After three bustling days in Medellín, we traveled by bus to Salento, a sleepy town nestled in lush green mountains and coffee estates.
I had read about the bus journey before we set out and knew that we would have to take a bus towards Armenia in order to catch the bus to Salento. In total, the trip was estimated to take between 7-9 hours. Armenia is actually past the road to Salento, so many suggest that you ask the driver to drop you off on the side of the road that leads to Salento so you are not traveling unnecessarily to Armenia. We did this in Belize so we have some practice waiting along the side of the road, hoping that the next bus will stop and pick you up. It worked then, so we were prepared to give it a go in Colombia.
But, much to our surprise, Flota Occidental has three direct routes to Salento each day. We arrived at the bus station at 8 a.m., which gave us plenty of time to grab a quick bite to eat after we purchased our tickets for the 9 a.m. bus.
Breakfast proved to be more challenging than navigating the bus system. Emma tried to find something to eat while I stayed with the bags, but she came back empty-handed.
“I don’t know what to eat.” She sounded defeated.
I walked around the station and struggled, too. It seemed that they were only selling things I would consider to be lunch food. I’m more of a toast and black coffee morning person, so I ended up going to an ice cream stand where they had mangoes, pineapples, papayas, and apples for toppings. I asked the attendant, “solo fruitas?” She looked at me like I was nuts. She asked a question, and I understood “sin,” so I knew she was asking “without ice cream?”
“Sí,” I said, and she began filling my ice cream bowl with fruit.
Emma eventually ended up with a pastry, which she said was pretty good.
We made our way to the busses and found that our ‘bus’ was a 17-person Mercedes passenger van. Leather seats, plenty of leg room, air conditioning, working outlets, and one seat per person. So different from our experiences in Central America last summer.
The switchback roads for the first few hours were intense. Left then right, all the bodies swaying in the opposite direction of each turn. Our driver sped past slower vehicles on hairpin turns, and I felt myself getting sick. I became clammy and got that ‘oh-shit-I’m-going-to-get-sick’ feeling in my throat. I’ve never suffered from motion sickness before, so I don’t know if it was that or the fruit that I had for breakfast.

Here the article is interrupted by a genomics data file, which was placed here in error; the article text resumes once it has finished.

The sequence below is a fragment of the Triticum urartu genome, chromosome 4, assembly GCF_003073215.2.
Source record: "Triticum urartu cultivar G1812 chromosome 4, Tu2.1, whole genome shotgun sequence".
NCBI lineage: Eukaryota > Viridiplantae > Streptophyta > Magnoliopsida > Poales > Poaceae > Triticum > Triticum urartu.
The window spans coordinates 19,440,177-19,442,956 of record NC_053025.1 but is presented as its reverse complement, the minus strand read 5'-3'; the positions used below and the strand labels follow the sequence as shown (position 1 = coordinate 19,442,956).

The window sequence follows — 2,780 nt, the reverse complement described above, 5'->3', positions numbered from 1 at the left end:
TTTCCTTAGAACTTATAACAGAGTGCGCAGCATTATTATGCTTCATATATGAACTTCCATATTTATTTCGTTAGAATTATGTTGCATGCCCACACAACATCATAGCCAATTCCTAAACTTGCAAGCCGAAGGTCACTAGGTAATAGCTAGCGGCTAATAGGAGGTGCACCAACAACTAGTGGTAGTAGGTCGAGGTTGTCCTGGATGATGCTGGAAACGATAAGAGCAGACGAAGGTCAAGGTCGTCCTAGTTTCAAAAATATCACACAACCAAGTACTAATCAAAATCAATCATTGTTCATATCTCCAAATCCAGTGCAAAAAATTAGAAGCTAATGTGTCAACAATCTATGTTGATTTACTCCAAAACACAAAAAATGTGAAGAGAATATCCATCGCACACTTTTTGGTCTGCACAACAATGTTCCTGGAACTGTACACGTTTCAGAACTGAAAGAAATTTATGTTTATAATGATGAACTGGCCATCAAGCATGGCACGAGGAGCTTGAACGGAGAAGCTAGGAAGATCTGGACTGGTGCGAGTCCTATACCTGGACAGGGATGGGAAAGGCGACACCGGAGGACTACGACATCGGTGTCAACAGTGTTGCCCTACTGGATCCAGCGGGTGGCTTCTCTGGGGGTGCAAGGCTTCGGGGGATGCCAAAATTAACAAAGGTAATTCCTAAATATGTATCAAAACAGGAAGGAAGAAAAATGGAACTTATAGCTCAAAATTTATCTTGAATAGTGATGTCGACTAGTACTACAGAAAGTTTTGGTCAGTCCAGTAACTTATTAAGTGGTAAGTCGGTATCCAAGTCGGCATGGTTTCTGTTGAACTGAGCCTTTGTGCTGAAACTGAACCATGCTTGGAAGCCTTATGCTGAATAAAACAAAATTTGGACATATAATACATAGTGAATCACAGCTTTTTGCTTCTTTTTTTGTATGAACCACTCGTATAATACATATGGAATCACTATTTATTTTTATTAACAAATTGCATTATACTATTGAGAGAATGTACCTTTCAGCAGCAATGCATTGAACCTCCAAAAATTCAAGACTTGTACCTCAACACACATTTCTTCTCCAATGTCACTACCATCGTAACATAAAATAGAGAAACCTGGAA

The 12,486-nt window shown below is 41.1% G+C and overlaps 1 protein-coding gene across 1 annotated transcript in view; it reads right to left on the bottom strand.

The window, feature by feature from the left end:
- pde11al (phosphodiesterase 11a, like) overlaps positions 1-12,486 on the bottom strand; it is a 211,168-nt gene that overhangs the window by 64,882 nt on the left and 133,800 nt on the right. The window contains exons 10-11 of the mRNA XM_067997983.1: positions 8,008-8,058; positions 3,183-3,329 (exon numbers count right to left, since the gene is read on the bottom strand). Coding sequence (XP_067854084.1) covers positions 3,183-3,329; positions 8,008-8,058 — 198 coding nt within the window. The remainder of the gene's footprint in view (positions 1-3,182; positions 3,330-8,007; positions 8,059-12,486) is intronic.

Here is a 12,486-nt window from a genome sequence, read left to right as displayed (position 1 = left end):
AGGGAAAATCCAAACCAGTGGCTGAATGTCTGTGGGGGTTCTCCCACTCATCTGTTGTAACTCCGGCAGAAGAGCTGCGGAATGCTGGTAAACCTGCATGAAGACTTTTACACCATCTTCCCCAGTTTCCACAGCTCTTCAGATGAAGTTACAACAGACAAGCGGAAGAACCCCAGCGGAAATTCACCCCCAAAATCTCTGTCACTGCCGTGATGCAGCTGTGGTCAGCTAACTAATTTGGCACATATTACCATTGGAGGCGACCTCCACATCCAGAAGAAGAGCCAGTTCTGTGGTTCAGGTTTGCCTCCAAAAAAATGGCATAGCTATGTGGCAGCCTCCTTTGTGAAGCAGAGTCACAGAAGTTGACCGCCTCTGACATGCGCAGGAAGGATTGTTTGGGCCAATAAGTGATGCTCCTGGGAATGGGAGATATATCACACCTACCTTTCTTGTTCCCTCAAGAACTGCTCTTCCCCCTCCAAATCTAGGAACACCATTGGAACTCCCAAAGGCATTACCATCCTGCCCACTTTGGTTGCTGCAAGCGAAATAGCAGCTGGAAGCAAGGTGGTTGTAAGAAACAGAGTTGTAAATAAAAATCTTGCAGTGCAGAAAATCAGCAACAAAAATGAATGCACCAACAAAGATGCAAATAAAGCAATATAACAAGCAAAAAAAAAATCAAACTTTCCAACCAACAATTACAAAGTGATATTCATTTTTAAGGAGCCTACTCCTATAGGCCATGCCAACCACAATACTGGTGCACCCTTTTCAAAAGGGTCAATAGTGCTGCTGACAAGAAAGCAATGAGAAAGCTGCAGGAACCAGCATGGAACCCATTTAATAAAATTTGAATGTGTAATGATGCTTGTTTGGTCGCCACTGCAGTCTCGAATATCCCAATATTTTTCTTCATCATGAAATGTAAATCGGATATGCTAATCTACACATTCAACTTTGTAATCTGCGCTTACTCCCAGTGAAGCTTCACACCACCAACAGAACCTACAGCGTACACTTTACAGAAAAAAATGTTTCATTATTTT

Towards the middle of the drive, the roads straightened out, and thankfully, I started feeling better. After a diet coke at our 15-minute stop, I was good as new.
We arrived in Salento just as the rain stopped, so we were able to walk the three blocks to our hostel without getting wet. Our hostess greeted us at the door, made each of us a cup of coffee, and spent the next 30 minutes giving us detailed recommendations for the area. She’s so warm, one of those people you instantly like.
Emma understands more Spanish than I do, but it’s surprising how much I’m able to pick up through non-verbals and the few words that I know.
We spent the rest of the evening getting a feel of the town and finding dinner. It’s definitely a slower pace than all of our previous stops in Colombia, and for that, we’re grateful.
Tips: When you arrive at the Medellín bus station, look for the Flota Occidental ticket counter. They have three direct routes to Salento each day, the first one leaving at 9 a.m. There is no bathroom on board, but there is one stop halfway through the trip. The bus station in Salento, isn’t much of a station–it’s more just a stop on the side of the road. The town is small and walkable, so you’ll be able to walk to your hotel if it’s in the city center.
If you do not take the direct route, you have two options. 1. Take a bus to Aremenia, and then buy a ticket to Salento at the Aremenia bus station. 2. The more adventurous option is to take a bus towards Armenia, but let the driver know that you want to be dropped off at the road leading to Salento. Then just wait till a bus to Salento comes by and picks you up.